Long time, had a number of personal probs of late and not had the inclination to post.
Guess what, I had a minor dose of PF lately. Came from wearing sandals - my wife was in hospital in Greece and I forgot to look after myself -hey presto - strained my PF. OWW! What helped - no sandals! Orthotics (of course) calf stretching and supportive footwear. No miracles unfortunately. I did learn 1st hand that diferent orthotics can make a huge difference. Guess I already new that but it was ultra apparent as a "patient". I have a pair of orthotics I couldnt wear with my tender heel and normally they are my faves. Fortunately I have another pair which are a different prescription and pain gone!
In personal experience it re-affirmed that PF requires a very good fit of the orthotic for comfort or the heel is easily irritated, the orthotic should be firm to give lots of support and yes generally long hours of standing should be avoided as it just plain hurts.
I dont think there is a line you can draw down this one. It is horses for courses.
Anyone who ever says one thing will work for everyone - orthotics, POSE, whatever is deluded and verging on the fanatical.
The human structure evolved to do many things we dont do now. But one of them was NOT to run 100+ miles per week on tarmac therefore there can never be a "correct" or "incorrect" way of doing this. Any one thing ie orthotics or POSE is just a way of manipulating your mechanics to minimise stress on certain structures. If you hit the ground with 3-4 times bodyweight because simply you are running, the ground will hit you back with 3-4 times body weight. Thats it. Orthotics or POSE dont change this. They cant, force = mass x acceleration. What either will do is change the direction of the force and alter which structures are providing the opposing decceleration.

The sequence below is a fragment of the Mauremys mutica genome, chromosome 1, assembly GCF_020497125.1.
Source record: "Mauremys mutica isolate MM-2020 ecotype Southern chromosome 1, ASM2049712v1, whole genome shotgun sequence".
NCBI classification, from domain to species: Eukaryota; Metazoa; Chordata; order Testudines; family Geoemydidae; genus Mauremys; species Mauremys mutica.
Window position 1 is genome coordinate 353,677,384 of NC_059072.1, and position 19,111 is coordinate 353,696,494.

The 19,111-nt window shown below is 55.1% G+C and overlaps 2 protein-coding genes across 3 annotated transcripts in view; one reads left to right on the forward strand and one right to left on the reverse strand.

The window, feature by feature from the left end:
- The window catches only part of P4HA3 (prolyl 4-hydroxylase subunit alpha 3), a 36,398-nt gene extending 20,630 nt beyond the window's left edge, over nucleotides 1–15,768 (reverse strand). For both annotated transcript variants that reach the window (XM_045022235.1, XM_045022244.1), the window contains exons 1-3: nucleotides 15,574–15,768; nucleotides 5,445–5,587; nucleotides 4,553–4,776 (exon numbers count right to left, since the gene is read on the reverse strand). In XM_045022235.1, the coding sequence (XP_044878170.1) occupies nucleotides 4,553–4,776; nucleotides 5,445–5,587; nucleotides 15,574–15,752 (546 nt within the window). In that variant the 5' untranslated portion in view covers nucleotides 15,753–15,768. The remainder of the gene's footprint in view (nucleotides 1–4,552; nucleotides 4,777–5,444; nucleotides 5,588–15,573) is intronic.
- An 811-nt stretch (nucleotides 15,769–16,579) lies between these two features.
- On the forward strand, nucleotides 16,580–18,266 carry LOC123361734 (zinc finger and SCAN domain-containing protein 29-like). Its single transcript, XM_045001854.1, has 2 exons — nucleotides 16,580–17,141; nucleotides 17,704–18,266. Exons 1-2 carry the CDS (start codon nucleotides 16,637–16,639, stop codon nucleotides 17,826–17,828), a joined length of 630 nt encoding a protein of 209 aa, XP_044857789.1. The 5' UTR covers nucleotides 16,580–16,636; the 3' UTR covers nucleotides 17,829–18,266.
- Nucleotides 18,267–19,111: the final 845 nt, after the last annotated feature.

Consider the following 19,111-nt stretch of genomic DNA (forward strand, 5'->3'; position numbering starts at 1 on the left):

When you are injured it is usually the structure that has been called upon to provide an excessive deccelaration that is hurting eg plantar fascia because your foot is pronating and flattening or ITB because your leg is rotating internally too rapidly. Orthotics or POSE will simply change the mechanics so that this deceleratory force is either changed or shifted elsewhere. A nice way to think about this is its not jumping off a tall building that kills you, its not flying through the air at high speed, its the rapid decceleration as you hit the ground that does the damage. Therefore we need to change the dececeleration eg a very soft thing to land on or put a chute on our backs, totally different but same effect.
When we prescribe orthoses we try to ascertain if we start shifting forces around we will cause new problems. Where we can spot this we may try to sort it before it happens (remember being told to stretch your calves and you didnt do it ?). Sometimes it isnt possible to spot every possible future problem and so occaisionally we get an undesirable result. Some people come back to get an alteration some throw them in the bin and moan to all and sundry.
Now since I have realised that I cant always spot whether my orthotics will cause a problem I try to concentrate on spotting the individual who is not likely to be patient or understand this is not an exact science and I try to not treat them. Tell them to get some emu oil something.